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Over 34 million Americans can trace their ancestry back to Ireland, according to CBS Sunday Morning. Though I have yet to see Irish potatoes, all the Eastern European bakeries in my neighborhood are piled high with soda bread – it seems there’s quite a bit of overlap between American Irish and Jewish foods. Pubs are playing Dropkick Murphys and green looks good on every body. It’s a fine weekend to be half Irish, but I do wish the history of a certain patron saint wasn’t told in such soft focus. St. Patrick was a missionary. Whether he drove the pagans out of Ireland or not, he still went there to impose Roman religion and customs. It’s not as if the Irish didn’t already have their own spiritual beliefs when he arrived. Celebrating the heritage is good fun, I just wish we had another name and reference for it.

Anyway. Happy day to you.

Our next stop on the book train is Spells by Aprilynne Pike. Hope you’re not hungry as there’s not a lot meat on this bone.

Spells by Aprilynne Pike

Spells by Aprilynne Pike

Spells is the sequel to Wings, a YA book I read a few years back and was only lukewarm about. Our hero is a girl who drinks sprite and grazes like she has an eating disorder. I don’t remember much beyond that. Laurel finding out she’s a faery raised by humans was basically the plot of Wings.

Now it’s summer and she’s been summoned to the Academy of Avalon for eight weeks of intensive faery stuff. Here we learn a little more about the world of Avalon, including the hierarchy of Winter, Fall, Summer then Spring faeries and the vast amounts of poison and plant knowledge Laurel must obtain to protect everyone she loves.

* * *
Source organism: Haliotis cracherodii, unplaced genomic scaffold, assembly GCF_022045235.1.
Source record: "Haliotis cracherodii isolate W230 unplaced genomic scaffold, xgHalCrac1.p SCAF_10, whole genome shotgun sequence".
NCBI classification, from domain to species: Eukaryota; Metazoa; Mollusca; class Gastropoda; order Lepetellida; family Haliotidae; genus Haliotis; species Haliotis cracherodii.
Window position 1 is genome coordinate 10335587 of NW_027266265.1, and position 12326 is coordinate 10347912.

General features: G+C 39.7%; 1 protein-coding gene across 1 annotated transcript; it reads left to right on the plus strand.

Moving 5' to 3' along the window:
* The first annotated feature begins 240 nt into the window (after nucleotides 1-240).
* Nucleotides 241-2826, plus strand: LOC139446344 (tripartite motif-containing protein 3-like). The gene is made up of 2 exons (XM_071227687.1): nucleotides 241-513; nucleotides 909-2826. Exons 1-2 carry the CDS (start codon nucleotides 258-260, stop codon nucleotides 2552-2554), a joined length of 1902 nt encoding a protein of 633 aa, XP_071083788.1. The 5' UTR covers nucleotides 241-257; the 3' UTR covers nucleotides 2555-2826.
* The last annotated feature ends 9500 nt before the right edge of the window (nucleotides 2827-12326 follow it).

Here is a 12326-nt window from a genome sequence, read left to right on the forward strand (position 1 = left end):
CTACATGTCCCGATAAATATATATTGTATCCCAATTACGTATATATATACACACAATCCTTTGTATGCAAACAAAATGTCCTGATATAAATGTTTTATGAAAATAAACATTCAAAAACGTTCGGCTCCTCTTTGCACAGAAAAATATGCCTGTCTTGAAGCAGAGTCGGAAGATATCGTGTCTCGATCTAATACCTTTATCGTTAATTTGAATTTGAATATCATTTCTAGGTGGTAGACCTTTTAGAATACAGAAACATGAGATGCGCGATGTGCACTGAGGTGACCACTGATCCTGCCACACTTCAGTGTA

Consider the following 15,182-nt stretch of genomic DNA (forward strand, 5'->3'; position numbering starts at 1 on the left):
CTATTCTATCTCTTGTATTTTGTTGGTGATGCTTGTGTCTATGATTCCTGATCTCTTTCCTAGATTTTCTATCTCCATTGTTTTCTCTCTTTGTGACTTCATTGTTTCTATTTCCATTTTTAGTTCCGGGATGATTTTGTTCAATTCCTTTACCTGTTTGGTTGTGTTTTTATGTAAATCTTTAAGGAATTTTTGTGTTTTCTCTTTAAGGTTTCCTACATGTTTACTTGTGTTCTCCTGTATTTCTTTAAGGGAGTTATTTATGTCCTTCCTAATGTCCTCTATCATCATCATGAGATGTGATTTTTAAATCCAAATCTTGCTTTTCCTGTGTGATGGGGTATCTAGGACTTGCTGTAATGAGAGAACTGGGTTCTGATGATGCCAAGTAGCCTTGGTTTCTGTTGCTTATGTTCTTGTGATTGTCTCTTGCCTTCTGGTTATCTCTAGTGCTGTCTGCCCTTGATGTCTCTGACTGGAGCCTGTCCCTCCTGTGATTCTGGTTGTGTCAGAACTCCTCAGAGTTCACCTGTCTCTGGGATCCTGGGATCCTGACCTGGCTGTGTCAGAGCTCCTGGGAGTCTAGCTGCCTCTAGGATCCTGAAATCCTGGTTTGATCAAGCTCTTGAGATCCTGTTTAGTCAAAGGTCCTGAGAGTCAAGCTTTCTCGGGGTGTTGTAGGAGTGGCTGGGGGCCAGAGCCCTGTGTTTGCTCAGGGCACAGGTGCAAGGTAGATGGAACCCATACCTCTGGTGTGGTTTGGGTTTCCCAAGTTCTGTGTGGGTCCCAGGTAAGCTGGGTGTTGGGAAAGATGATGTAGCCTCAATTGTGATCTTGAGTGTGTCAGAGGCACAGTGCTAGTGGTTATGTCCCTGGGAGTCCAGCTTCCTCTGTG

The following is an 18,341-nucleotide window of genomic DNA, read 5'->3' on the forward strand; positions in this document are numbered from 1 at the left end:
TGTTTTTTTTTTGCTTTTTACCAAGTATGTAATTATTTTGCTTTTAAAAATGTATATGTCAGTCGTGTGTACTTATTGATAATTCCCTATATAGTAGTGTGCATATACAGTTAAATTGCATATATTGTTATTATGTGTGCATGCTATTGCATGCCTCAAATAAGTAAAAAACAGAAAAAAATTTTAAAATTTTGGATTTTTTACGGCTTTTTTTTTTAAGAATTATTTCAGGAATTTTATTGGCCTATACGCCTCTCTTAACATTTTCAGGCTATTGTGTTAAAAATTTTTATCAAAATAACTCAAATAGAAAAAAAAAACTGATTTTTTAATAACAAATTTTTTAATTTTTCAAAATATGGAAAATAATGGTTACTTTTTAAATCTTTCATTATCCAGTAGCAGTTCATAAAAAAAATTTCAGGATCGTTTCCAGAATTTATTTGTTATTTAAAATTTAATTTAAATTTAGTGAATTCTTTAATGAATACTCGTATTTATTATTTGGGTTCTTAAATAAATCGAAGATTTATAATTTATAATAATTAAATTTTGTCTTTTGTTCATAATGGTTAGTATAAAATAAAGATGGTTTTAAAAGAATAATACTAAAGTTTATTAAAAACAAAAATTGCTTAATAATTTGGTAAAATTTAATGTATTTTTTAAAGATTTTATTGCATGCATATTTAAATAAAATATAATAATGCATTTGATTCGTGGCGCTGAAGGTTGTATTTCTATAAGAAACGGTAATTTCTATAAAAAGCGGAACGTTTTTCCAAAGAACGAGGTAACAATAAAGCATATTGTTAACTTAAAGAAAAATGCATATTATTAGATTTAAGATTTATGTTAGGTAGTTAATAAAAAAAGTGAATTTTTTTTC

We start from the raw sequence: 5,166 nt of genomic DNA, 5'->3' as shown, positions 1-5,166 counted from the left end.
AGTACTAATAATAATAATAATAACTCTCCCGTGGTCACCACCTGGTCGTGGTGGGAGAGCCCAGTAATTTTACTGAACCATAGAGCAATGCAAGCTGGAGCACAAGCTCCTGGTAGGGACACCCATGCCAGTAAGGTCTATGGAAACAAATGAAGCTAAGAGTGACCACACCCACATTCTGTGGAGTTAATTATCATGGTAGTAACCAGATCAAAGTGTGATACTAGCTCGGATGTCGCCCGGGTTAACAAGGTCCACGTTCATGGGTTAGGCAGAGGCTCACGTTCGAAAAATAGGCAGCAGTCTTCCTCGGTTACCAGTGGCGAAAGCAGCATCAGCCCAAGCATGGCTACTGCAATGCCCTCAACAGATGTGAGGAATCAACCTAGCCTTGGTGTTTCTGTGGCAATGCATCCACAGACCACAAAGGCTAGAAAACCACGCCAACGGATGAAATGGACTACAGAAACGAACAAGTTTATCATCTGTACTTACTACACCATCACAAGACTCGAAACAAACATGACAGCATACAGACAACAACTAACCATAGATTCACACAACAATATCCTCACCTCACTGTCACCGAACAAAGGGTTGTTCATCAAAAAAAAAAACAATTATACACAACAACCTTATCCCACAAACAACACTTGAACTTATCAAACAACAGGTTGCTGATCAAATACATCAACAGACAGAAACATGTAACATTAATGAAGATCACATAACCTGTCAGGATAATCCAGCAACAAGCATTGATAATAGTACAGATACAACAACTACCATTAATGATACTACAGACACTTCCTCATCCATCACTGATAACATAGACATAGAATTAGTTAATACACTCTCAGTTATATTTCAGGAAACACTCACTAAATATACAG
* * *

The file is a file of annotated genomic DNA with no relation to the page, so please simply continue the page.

The real focus of the story is what was probably meant to only be a preoccupation, and that’s the obligatory love triangle between Laurel, boyfriend David  and Tamani, the brooding spring fae. As in book one, trolls are on the periphery stirring up trouble. I never really worried for any of the characters, partly because the trolls are very one dimensional and partly because I didn’t care enough about them.

The new piece to the puzzle is Klea, a woman from a militaristic organization that hunts trolls and other non-human species. Remember The Initiative from season four of Buffy the Vampire Slayer, the boring one about top secret military monster hunters? The Klea story line is kind of like that minus the kick-ass fighting and Spike, of course.

No, sir, I didn’t enjoy this book, but that’s my bad. Continuing on a series that doesn’t engage you is a waste of time. I knew after Wings this wouldn’t be for me, but it was there and one page led to another. You know how it goes. I do wonder if I’m the only reader bothered by the sloppy, repetitive writing. What was with all the chills coursing through [insert body part here] sentences? Seriously, I stopped counting after the fifth time it appeared. This sentence and all its cousins must be banished. YA authors, please stop writing “…fear coursed through her spine”. It makes this reader want to do bad things.

My guess is the best audience probably skews much younger than typical YA, possible 10 year old girls who really love Disney princesses. But other bloggers did like this book. Doing negative reviews, however honest and accurate, makes me feel a bit like a jerk, especially when I’m not the intended audience. So check out a few positive reviews to balance the scale and gimme good karma.

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